From this theoretical position, Jerdan described Müller’s attempts to illustrate the practical benefits of the proposal. He took common military terms, to “see how much thought is suggested by them”. One example serves to explain this process: “Caballus, a cart-horse rather than a charger, gives us not only cavalry and a horseman, but a chevalier; and we must needs take the terrible cannon from canna, a cane or hollow tube. Musket (French, mousequet; Italian, moschetto) was the name of a sparrow-hawk, stood godfather to the German terzerol, a small pistol.” Other terms given similar treatment included infantry, soldier, corporal and marshal. Müller’s rationale was that each word has a story to tell, changing in form and meaning, becoming exalted or lowly according to the times. The huge diversity of languages in a small geographical region around the Black and Caspian Seas and the Danube, formed an obstacle for inhabitants wishing to resist Russian occupation as they had no common form of communication. Russia, in contrast, used the Cyrillic alphabet, “one of the greatest barriers between that empire and the intellectual world of Europe.” Moreover, Russian officers were taught many languages, including Arabic, Tartaric and Tscherkessian (Circassian).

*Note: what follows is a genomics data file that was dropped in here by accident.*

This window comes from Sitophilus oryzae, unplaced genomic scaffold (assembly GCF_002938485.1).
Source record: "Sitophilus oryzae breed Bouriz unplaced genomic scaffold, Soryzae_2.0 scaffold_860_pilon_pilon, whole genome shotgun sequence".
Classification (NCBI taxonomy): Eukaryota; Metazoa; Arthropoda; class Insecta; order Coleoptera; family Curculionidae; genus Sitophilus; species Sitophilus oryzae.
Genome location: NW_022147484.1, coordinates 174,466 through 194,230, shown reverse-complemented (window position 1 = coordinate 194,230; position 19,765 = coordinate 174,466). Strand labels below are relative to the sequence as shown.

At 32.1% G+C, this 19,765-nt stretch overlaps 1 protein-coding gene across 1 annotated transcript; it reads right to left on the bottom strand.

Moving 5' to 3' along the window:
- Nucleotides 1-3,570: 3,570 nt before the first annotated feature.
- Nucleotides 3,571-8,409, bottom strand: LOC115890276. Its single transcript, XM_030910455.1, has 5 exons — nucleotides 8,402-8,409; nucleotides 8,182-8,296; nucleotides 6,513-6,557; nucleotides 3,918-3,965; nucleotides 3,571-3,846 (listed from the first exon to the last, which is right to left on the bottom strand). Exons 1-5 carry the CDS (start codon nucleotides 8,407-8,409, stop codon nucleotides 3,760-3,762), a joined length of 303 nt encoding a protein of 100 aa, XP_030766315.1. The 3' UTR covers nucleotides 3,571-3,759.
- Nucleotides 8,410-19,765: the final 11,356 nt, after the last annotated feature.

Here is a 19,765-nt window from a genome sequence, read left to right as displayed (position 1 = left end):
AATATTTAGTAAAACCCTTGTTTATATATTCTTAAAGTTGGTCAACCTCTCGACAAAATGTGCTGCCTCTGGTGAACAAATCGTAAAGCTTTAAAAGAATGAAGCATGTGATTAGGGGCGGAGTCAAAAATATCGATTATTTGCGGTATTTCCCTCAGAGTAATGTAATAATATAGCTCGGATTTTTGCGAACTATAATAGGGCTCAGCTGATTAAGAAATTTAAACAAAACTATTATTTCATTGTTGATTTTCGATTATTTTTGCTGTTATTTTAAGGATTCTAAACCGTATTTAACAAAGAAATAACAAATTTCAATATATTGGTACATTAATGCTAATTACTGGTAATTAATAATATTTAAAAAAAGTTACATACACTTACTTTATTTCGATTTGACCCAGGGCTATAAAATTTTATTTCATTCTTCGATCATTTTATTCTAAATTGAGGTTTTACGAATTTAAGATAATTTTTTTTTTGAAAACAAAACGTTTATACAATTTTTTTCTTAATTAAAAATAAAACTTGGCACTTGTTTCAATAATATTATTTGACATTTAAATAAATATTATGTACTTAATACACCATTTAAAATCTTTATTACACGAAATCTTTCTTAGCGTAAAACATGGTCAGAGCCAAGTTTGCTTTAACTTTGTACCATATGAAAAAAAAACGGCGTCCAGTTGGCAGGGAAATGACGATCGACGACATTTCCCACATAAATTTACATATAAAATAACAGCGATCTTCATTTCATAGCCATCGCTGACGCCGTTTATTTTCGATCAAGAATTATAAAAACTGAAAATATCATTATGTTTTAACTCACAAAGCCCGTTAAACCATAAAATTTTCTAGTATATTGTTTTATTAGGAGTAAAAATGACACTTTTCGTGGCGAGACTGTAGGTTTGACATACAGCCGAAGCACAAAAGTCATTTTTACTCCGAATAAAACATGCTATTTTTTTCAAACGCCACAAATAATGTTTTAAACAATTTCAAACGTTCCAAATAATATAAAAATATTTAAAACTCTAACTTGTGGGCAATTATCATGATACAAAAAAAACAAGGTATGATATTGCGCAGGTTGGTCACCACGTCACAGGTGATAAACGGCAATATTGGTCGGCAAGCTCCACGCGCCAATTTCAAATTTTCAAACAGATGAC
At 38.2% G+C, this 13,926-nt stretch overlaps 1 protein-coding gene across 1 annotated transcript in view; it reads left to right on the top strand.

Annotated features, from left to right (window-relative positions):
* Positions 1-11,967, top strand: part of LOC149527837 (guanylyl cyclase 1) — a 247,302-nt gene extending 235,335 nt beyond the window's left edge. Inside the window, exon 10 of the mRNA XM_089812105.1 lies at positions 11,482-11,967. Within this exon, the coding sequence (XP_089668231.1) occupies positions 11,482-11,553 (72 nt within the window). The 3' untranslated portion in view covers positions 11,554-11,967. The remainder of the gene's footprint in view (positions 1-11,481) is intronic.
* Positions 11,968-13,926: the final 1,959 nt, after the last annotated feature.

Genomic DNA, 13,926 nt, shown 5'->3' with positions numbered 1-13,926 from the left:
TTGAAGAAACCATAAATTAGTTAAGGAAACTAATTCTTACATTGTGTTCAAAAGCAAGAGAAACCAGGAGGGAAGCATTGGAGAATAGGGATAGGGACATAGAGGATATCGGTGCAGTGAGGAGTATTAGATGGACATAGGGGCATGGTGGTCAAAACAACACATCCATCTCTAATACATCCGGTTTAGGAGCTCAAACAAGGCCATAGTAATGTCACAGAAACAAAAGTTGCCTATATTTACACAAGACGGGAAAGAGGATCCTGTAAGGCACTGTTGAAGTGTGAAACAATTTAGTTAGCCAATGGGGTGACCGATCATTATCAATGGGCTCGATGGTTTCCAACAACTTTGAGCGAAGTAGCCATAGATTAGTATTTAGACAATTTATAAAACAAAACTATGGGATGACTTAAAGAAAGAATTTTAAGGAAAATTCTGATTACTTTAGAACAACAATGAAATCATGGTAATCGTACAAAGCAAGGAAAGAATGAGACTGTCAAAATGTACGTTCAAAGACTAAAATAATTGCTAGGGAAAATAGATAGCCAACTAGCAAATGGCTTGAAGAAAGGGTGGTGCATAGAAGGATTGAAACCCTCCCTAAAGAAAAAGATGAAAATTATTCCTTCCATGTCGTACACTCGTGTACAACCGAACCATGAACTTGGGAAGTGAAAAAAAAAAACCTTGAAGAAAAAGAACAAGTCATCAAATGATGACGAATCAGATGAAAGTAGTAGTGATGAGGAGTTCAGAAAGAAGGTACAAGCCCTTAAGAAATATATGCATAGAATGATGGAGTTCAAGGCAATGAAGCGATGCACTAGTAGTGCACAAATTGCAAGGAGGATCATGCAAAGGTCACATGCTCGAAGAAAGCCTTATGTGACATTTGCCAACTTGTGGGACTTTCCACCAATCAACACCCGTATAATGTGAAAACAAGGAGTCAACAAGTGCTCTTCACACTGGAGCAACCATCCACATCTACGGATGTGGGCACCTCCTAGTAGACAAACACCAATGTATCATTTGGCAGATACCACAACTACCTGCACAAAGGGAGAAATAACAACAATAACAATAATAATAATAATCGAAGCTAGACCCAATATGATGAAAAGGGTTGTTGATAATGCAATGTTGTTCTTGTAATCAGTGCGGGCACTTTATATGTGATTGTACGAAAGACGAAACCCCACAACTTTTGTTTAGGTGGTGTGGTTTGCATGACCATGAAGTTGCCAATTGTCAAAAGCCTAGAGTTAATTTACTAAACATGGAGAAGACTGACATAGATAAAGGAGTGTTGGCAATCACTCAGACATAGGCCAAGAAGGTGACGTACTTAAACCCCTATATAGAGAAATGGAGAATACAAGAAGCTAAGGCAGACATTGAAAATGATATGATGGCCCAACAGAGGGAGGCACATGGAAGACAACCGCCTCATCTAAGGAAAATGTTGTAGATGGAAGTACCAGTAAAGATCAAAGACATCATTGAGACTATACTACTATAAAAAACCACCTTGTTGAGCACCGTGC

The essay made a plea for English statesmen to follow this example and establish language schools in tongues that related to England’s great Asiatic and Indian interests. From Sanskrit to Chinese and Indian dialects, Englishmen who transact the business of empire should be able to speak these languages. St Petersburg boasted a chair for every branch of oriental literature, the French Academy’s members represented every department of eastern philology; Vienna, Denmark and Prussia encouraged oriental scholars and used them as consuls and interpreters. English universities, especially Oxford and Cambridge, should remove difficulties for oriental scholars, award them honours and scholarships and increase the number of oriental professorships. Other universities would follow suit once they saw the benefit. As a parting thrust, to underline the paucity of England’s openness to oriental languages, Jerdan pointed out that in all of England there was not a supply of oriental type to print Professor Müller’s essay. This had to be undertaken in Leipzig. (In 2010 the situation had not improved; in Iraq British soldiers cannot converse with Iraqi soldiers or civilians.)